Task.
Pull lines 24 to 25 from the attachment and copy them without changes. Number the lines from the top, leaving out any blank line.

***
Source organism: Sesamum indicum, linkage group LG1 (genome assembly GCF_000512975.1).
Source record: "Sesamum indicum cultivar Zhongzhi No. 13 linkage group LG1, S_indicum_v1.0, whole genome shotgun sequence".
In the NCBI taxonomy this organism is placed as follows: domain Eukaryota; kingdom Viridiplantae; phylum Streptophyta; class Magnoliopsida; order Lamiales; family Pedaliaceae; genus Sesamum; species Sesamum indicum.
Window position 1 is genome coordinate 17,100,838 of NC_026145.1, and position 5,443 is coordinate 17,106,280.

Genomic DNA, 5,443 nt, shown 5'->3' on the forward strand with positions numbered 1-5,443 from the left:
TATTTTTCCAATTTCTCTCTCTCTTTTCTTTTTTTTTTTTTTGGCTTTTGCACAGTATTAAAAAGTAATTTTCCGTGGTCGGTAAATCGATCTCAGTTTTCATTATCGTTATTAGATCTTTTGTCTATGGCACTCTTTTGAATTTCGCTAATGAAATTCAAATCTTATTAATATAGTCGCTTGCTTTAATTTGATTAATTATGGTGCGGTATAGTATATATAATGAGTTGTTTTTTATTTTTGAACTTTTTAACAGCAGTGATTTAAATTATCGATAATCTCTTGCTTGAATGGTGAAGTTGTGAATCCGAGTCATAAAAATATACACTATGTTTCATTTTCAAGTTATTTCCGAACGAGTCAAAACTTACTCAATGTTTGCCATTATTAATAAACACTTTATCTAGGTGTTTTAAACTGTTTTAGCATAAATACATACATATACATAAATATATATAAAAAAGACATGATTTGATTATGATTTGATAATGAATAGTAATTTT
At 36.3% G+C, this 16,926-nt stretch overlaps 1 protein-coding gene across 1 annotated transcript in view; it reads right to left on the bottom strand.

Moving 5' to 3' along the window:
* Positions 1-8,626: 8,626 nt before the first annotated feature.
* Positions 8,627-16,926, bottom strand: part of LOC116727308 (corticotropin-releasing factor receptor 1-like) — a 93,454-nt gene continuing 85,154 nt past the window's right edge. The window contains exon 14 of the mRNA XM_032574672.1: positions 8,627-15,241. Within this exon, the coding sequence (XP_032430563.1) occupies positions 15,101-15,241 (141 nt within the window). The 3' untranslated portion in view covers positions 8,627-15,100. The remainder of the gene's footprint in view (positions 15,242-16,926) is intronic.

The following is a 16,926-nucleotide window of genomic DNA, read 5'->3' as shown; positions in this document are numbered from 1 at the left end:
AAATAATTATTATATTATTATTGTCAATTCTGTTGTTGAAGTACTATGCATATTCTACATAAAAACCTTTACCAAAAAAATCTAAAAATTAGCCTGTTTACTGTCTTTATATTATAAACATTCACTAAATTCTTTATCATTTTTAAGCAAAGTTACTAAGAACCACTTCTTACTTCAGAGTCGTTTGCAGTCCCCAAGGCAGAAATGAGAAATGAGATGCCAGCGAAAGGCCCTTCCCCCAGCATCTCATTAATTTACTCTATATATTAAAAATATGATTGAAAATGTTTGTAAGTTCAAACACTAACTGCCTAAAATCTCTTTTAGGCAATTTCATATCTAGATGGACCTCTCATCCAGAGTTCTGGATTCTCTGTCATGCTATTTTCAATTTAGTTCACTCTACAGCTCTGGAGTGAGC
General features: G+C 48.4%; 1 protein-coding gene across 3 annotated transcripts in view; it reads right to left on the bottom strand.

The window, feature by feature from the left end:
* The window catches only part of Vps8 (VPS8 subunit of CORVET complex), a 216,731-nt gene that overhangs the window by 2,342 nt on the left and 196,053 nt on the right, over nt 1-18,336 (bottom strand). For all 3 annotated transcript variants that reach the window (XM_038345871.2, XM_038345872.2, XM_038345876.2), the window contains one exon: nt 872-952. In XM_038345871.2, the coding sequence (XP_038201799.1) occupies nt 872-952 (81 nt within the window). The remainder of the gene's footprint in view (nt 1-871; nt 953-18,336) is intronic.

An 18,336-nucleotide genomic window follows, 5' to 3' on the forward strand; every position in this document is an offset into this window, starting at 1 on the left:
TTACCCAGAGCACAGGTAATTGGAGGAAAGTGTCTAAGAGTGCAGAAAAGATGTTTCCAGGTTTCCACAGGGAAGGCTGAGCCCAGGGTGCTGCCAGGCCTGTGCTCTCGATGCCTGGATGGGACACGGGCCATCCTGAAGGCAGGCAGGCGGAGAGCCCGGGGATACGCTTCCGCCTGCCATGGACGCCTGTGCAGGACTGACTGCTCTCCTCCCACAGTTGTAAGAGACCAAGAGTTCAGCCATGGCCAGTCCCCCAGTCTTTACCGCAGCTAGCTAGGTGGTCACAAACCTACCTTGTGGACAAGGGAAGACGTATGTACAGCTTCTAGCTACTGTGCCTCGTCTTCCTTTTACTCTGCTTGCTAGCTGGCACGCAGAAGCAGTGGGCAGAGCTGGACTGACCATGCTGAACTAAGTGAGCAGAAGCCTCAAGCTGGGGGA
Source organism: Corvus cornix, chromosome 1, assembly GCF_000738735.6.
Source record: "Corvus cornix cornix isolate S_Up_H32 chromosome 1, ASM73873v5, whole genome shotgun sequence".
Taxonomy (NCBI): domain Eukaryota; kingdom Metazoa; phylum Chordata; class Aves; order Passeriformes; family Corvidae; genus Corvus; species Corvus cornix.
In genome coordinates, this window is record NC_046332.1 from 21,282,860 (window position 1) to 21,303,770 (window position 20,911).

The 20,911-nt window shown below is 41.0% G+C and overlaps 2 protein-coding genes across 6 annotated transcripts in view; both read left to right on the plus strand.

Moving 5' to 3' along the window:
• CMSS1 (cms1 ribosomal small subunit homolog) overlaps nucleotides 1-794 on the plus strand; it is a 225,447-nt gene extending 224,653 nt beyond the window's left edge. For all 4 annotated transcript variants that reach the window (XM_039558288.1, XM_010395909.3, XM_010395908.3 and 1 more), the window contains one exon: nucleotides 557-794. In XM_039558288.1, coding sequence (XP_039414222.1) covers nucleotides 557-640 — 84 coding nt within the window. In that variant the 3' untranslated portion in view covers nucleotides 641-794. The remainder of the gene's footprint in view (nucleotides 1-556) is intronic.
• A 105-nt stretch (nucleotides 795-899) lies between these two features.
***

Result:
• CMSS1 (cms1 ribosomal small subunit homolog) overlaps nucleotides 1-794 on the plus strand; it is a 225,447-nt gene extending 224,653 nt beyond the window's left edge. For all 4 annotated transcript variants that reach the window (XM_039558288.1, XM_010395909.3, XM_010395908.3 and 1 more), the window contains one exon: nucleotides 557-794. In XM_039558288.1, coding sequence (XP_039414222.1) covers nucleotides 557-640 — 84 coding nt within the window. In that variant the 3' untranslated portion in view covers nucleotides 641-794. The remainder of the gene's footprint in view (nucleotides 1-556) is intronic.
• A 105-nt stretch (nucleotides 795-899) lies between these two features.